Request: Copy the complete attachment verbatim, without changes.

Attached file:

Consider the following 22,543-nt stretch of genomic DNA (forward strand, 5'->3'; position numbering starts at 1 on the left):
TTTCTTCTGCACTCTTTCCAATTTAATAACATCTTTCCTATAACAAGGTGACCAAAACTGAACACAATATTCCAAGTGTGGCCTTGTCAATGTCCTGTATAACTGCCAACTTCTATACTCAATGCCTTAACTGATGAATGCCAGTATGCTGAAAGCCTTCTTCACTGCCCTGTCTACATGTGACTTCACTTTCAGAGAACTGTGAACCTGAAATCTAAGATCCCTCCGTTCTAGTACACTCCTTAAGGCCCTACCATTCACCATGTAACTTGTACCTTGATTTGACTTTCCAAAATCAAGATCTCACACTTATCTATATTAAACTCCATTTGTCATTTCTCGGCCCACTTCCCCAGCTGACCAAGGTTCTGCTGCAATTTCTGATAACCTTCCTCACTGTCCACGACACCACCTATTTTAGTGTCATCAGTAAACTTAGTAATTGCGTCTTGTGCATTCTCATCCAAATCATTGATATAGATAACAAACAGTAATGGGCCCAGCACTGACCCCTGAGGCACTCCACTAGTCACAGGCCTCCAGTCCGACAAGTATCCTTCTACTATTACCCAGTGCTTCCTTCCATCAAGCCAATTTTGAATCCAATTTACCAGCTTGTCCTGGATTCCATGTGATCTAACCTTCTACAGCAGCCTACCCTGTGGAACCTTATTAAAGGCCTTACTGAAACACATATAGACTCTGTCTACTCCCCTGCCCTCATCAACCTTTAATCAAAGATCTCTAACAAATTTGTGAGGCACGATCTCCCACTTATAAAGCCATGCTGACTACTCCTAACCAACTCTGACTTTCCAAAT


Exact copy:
Consider the following 22,543-nt stretch of genomic DNA (forward strand, 5'->3'; position numbering starts at 1 on the left):
TTTCTTCTGCACTCTTTCCAATTTAATAACATCTTTCCTATAACAAGGTGACCAAAACTGAACACAATATTCCAAGTGTGGCCTTGTCAATGTCCTGTATAACTGCCAACTTCTATACTCAATGCCTTAACTGATGAATGCCAGTATGCTGAAAGCCTTCTTCACTGCCCTGTCTACATGTGACTTCACTTTCAGAGAACTGTGAACCTGAAATCTAAGATCCCTCCGTTCTAGTACACTCCTTAAGGCCCTACCATTCACCATGTAACTTGTACCTTGATTTGACTTTCCAAAATCAAGATCTCACACTTATCTATATTAAACTCCATTTGTCATTTCTCGGCCCACTTCCCCAGCTGACCAAGGTTCTGCTGCAATTTCTGATAACCTTCCTCACTGTCCACGACACCACCTATTTTAGTGTCATCAGTAAACTTAGTAATTGCGTCTTGTGCATTCTCATCCAAATCATTGATATAGATAACAAACAGTAATGGGCCCAGCACTGACCCCTGAGGCACTCCACTAGTCACAGGCCTCCAGTCCGACAAGTATCCTTCTACTATTACCCAGTGCTTCCTTCCATCAAGCCAATTTTGAATCCAATTTACCAGCTTGTCCTGGATTCCATGTGATCTAACCTTCTACAGCAGCCTACCCTGTGGAACCTTATTAAAGGCCTTACTGAAACACATATAGACTCTGTCTACTCCCCTGCCCTCATCAACCTTTAATCAAAGATCTCTAACAAATTTGTGAGGCACGATCTCCCACTTATAAAGCCATGCTGACTACTCCTAACCAACTCTGACTTTCCAAAT